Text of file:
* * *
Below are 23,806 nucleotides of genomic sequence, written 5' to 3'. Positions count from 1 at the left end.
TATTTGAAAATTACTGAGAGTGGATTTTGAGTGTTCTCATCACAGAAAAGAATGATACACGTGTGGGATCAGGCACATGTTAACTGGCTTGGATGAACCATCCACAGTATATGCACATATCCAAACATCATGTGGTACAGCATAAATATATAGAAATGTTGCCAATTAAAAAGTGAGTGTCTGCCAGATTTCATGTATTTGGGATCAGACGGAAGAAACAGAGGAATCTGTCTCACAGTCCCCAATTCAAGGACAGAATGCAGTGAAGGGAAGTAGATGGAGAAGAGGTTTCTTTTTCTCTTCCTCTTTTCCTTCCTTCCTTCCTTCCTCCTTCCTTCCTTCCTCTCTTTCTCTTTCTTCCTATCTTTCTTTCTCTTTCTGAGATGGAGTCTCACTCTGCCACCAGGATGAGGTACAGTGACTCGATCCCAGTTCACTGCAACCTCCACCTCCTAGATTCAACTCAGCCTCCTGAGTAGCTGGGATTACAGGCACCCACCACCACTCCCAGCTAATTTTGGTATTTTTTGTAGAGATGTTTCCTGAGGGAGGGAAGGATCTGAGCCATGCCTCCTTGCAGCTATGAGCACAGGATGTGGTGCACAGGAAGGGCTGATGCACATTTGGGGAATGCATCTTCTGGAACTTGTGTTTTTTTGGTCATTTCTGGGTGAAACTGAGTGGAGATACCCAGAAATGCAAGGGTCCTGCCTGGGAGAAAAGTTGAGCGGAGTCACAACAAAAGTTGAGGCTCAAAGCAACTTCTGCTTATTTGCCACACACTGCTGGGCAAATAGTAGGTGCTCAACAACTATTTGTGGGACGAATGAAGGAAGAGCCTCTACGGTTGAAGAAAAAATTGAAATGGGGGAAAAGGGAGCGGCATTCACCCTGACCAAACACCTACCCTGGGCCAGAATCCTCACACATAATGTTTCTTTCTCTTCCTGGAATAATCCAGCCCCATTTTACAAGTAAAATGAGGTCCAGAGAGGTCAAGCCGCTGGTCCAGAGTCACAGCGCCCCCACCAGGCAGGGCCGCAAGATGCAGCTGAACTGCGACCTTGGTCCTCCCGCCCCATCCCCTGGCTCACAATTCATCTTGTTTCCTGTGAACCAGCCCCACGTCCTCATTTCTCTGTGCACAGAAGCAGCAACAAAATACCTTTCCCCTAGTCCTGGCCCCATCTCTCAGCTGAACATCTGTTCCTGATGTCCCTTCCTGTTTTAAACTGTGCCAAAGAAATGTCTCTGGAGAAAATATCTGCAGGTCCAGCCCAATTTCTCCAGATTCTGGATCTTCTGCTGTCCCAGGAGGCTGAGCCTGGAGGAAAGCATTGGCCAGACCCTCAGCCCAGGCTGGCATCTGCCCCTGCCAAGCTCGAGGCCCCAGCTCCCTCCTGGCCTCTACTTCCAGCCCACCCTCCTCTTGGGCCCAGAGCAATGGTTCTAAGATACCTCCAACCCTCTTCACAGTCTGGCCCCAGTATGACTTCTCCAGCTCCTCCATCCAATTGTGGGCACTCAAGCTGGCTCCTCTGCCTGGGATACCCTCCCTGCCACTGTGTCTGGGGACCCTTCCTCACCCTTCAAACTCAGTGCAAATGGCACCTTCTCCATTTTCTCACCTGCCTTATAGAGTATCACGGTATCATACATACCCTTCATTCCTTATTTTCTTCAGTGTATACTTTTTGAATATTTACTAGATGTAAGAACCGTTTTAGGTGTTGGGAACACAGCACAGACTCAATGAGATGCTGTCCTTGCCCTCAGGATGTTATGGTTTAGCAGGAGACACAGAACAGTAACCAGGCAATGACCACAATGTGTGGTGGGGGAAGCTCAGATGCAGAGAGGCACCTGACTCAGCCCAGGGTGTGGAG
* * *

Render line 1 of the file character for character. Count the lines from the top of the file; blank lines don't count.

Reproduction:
Below are 23,806 nucleotides of genomic sequence, written 5' to 3'. Positions count from 1 at the left end.